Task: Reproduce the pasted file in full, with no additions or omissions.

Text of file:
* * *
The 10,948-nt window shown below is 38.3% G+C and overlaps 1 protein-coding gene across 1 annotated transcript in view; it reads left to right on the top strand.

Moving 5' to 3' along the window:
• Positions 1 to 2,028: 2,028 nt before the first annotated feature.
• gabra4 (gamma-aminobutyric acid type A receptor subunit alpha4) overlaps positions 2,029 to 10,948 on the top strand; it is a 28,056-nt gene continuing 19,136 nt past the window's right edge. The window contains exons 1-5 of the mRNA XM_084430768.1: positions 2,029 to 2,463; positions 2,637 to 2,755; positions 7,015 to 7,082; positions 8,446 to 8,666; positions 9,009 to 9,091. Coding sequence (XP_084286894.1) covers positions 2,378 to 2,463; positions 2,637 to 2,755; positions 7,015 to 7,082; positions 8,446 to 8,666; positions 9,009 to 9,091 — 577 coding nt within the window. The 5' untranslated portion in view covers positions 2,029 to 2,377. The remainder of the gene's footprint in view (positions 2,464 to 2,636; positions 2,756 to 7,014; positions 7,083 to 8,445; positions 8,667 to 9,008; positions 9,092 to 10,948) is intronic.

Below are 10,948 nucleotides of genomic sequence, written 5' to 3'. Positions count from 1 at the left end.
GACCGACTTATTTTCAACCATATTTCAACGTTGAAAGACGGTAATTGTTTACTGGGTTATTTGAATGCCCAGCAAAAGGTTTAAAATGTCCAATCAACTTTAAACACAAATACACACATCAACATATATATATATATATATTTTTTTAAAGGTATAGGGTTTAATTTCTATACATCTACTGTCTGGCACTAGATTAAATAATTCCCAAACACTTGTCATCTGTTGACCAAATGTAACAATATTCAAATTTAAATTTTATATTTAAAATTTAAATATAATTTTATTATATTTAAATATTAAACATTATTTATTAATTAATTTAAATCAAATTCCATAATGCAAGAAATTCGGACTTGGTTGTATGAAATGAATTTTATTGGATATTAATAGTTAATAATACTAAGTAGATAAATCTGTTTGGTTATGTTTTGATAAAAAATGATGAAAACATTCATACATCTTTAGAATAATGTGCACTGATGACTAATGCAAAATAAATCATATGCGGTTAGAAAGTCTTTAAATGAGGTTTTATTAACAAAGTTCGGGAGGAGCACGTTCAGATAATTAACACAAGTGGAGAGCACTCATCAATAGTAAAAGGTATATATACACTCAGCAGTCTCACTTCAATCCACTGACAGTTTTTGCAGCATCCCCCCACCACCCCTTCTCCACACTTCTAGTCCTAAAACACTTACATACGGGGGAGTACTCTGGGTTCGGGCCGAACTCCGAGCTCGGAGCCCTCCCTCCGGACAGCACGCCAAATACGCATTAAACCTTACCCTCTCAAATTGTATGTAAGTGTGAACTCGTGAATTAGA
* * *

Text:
The 10,948-nt window shown below is 38.3% G+C and overlaps 1 protein-coding gene across 1 annotated transcript in view; it reads left to right on the top strand.

Moving 5' to 3' along the window:
• Positions 1 to 2,028: 2,028 nt before the first annotated feature.
• gabra4 (gamma-aminobutyric acid type A receptor subunit alpha4) overlaps positions 2,029 to 10,948 on the top strand; it is a 28,056-nt gene continuing 19,136 nt past the window's right edge. The window contains exons 1-5 of the mRNA XM_084430768.1: positions 2,029 to 2,463; positions 2,637 to 2,755; positions 7,015 to 7,082; positions 8,446 to 8,666; positions 9,009 to 9,091. Coding sequence (XP_084286894.1) covers positions 2,378 to 2,463; positions 2,637 to 2,755; positions 7,015 to 7,082; positions 8,446 to 8,666; positions 9,009 to 9,091 — 577 coding nt within the window. The 5' untranslated portion in view covers positions 2,029 to 2,377. The remainder of the gene's footprint in view (positions 2,464 to 2,636; positions 2,756 to 7,014; positions 7,083 to 8,445; positions 8,667 to 9,008; positions 9,092 to 10,948) is intronic.

Below are 10,948 nucleotides of genomic sequence, written 5' to 3'. Positions count from 1 at the left end.
GACCGACTTATTTTCAACCATATTTCAACGTTGAAAGACGGTAATTGTTTACTGGGTTATTTGAATGCCCAGCAAAAGGTTTAAAATGTCCAATCAACTTTAAACACAAATACACACATCAACATATATATATATATATATTTTTTTAAAGGTATAGGGTTTAATTTCTATACATCTACTGTCTGGCACTAGATTAAATAATTCCCAAACACTTGTCATCTGTTGACCAAATGTAACAATATTCAAATTTAAATTTTATATTTAAAATTTAAATATAATTTTATTATATTTAAATATTAAACATTATTTATTAATTAATTTAAATCAAATTCCATAATGCAAGAAATTCGGACTTGGTTGTATGAAATGAATTTTATTGGATATTAATAGTTAATAATACTAAGTAGATAAATCTGTTTGGTTATGTTTTGATAAAAAATGATGAAAACATTCATACATCTTTAGAATAATGTGCACTGATGACTAATGCAAAATAAATCATATGCGGTTAGAAAGTCTTTAAATGAGGTTTTATTAACAAAGTTCGGGAGGAGCACGTTCAGATAATTAACACAAGTGGAGAGCACTCATCAATAGTAAAAGGTATATATACACTCAGCAGTCTCACTTCAATCCACTGACAGTTTTTGCAGCATCCCCCCACCACCCCTTCTCCACACTTCTAGTCCTAAAACACTTACATACGGGGGAGTACTCTGGGTTCGGGCCGAACTCCGAGCTCGGAGCCCTCCCTCCGGACAGCACGCCAAATACGCATTAAACCTTACCCTCTCAAATTGTATGTAAGTGTGAACTCGTGAATTAGA